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The impact of cash-benefit reform on parents’ labour force participation


This paper evaluates the impact of a recent Norwegian family-policy reform. The reform provides benefits of up to NOK 3,000 (approximately € 400) per month to families with one- to three-year-old children, who do not utilize state-subsidized day-care centres. We investigate the reform’s effect on parents’ labour force participation. We find that, on average, the reform reduced women’s labour force participation and increased the specialization of work between couples. We find that the effect of the reform depends on women’s schooling. Specifically, the labour force participation of highly educated mothers fell by more than that of mothers with less education.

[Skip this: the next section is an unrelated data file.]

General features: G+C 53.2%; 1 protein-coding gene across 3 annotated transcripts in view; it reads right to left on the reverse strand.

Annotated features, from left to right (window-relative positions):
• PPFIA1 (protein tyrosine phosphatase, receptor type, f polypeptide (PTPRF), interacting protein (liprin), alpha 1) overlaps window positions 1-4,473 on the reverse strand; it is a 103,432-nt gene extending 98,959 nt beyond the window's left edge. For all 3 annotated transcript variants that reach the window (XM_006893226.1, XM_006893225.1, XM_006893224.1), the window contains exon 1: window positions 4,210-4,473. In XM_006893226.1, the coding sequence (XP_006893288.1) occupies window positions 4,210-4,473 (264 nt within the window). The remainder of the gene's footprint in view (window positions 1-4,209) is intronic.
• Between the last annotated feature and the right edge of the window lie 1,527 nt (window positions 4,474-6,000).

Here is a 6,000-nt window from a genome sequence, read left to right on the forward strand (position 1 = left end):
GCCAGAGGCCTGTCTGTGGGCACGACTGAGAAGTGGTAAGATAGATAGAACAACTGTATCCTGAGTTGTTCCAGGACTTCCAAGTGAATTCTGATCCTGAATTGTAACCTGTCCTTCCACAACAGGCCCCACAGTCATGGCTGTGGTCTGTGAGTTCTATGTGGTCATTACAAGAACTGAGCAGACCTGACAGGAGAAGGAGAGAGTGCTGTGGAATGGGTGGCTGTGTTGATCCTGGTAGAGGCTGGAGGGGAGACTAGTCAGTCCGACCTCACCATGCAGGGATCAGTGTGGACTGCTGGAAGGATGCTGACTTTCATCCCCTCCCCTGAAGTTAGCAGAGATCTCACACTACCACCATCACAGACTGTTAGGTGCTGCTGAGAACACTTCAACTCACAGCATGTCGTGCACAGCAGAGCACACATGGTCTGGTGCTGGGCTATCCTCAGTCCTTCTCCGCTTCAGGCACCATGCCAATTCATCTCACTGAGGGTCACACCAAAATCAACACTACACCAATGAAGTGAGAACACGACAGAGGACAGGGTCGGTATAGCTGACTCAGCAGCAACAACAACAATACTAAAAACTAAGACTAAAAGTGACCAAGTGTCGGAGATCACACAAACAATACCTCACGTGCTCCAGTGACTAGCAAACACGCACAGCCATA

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Correspondence to Ghazala Naz.

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I am grateful to Associate Professor Espen Bratberg and Professor Alf Erling for their valuable comments. My special thanks to Kjell Vaage, Arild Aakvik and Afsane Bjorvatn for helpful suggestions. This paper was presented in a seminar at the Department of Economics, University of Bergen, Norway. I am thankful to the participants of the seminar for their positive feedback. The paper has also benefited from the reports given by three anonymous referees. I am also thankful to Professor Heather Joshi for helpful remarks on the paper. Responsible editor: Christoph M. Schmidt.

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Naz, G. The impact of cash-benefit reform on parents’ labour force participation. J Popul Econ 17, 369–383 (2004).

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Key words

  • Public policy
  • cash benefits
  • specialization

JEL classification

  • I38
  • J16
  • J22